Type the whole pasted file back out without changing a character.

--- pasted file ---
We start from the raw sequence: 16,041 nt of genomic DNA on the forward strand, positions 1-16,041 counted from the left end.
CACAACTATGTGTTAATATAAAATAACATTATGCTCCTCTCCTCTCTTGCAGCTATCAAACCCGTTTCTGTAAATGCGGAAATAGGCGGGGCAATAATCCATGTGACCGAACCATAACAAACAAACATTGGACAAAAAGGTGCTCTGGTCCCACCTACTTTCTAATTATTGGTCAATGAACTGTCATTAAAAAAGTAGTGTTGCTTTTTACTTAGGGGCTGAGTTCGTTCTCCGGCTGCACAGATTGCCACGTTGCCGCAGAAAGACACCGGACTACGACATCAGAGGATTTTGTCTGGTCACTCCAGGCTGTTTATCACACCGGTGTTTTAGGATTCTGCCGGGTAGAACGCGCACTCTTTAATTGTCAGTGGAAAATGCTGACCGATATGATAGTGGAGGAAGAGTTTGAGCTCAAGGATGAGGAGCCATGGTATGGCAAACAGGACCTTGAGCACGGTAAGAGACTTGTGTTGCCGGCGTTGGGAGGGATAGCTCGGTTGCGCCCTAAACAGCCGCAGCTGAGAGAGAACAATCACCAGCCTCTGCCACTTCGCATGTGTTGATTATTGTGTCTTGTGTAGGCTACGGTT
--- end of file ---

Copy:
We start from the raw sequence: 16,041 nt of genomic DNA on the forward strand, positions 1-16,041 counted from the left end.
CACAACTATGTGTTAATATAAAATAACATTATGCTCCTCTCCTCTCTTGCAGCTATCAAACCCGTTTCTGTAAATGCGGAAATAGGCGGGGCAATAATCCATGTGACCGAACCATAACAAACAAACATTGGACAAAAAGGTGCTCTGGTCCCACCTACTTTCTAATTATTGGTCAATGAACTGTCATTAAAAAAGTAGTGTTGCTTTTTACTTAGGGGCTGAGTTCGTTCTCCGGCTGCACAGATTGCCACGTTGCCGCAGAAAGACACCGGACTACGACATCAGAGGATTTTGTCTGGTCACTCCAGGCTGTTTATCACACCGGTGTTTTAGGATTCTGCCGGGTAGAACGCGCACTCTTTAATTGTCAGTGGAAAATGCTGACCGATATGATAGTGGAGGAAGAGTTTGAGCTCAAGGATGAGGAGCCATGGTATGGCAAACAGGACCTTGAGCACGGTAAGAGACTTGTGTTGCCGGCGTTGGGAGGGATAGCTCGGTTGCGCCCTAAACAGCCGCAGCTGAGAGAGAACAATCACCAGCCTCTGCCACTTCGCATGTGTTGATTATTGTGTCTTGTGTAGGCTACGGTT